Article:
As one of the countries close to China, how much money did Vietnam borrow from its neighbor? That question is not easy to answer. According to Dr. Vu Quang Viet, a former financial expert of the United Nations, since 2011, the Ministry of Finance of Vietnam has only announced the total amount of foreign debt and stopped disclosing each country’s debt.
“Foreign debt bulletin No. 7 published in 2011 shows that the total debt of the Vietnamese government to China by the end of 2010 is up to $552 million and the government-guaranteed debt is $1.12 billion. Thus, the total debt to China by the end of 2010 that the government is responsible for is $1.64 billion,” Viet wrote in the Saigon Economic Times in 2018.
But according to data released on September 29 this year by the AidData Center, Vietnam borrowed $18.37 billion from China in the period 2000-2017, of which $16.35 billion is commercial and only $1.37 billion is ODA. Vietnam ranks eighth among the countries that borrow the most capital from China. This debt volume is many times higher than the government’s published data and accounts for about 5.8% of Vietnam’s GDP.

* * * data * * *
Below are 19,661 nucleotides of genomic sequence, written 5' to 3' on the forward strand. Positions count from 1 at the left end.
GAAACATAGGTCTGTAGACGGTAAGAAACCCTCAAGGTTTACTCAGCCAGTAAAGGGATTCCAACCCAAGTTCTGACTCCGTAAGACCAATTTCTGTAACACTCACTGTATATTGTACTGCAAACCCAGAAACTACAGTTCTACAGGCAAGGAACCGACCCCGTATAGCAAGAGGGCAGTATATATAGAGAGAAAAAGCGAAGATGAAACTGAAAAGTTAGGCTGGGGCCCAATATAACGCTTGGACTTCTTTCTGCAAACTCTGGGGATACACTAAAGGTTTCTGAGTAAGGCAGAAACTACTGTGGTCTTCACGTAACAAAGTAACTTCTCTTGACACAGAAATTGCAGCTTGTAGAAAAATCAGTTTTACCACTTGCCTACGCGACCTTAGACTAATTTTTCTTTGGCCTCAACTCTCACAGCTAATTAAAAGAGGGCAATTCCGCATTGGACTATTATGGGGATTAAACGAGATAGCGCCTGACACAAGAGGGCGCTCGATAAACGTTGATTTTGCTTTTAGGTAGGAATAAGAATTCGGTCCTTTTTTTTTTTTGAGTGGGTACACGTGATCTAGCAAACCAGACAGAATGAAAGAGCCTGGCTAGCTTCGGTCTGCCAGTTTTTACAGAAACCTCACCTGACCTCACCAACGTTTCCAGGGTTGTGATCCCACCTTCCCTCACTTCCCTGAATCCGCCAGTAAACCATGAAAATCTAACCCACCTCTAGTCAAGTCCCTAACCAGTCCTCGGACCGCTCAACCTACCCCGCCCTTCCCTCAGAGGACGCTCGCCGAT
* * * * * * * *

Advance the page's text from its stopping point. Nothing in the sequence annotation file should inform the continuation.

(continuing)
Who are China’s borrowers? In general, the Vietnamese government often borrows to make up for the budget deficit because it often spends more than it collects. Vietnam’s government also provides a “guarantee” for state-owned corporations and companies to borrow money to carry out infrastructure or factory construction projects according to economic plans set out by the Hanoi government. Electricity of Vietnam (EVN) is often referred to as the biggest debtor and most of its power plant construction projects use Chinese loans. Chemical, Steel, Railway… and dozens of other corporations also rely on Chinese loans. The “steel fists” – in the words of former Prime Minister Nguyen Tan Dung, almost all do business at a loss, burning taxpayers’ money like burning votive paper, but are still favored by the government because they think it is the “mainstream” economic part of a socialist country.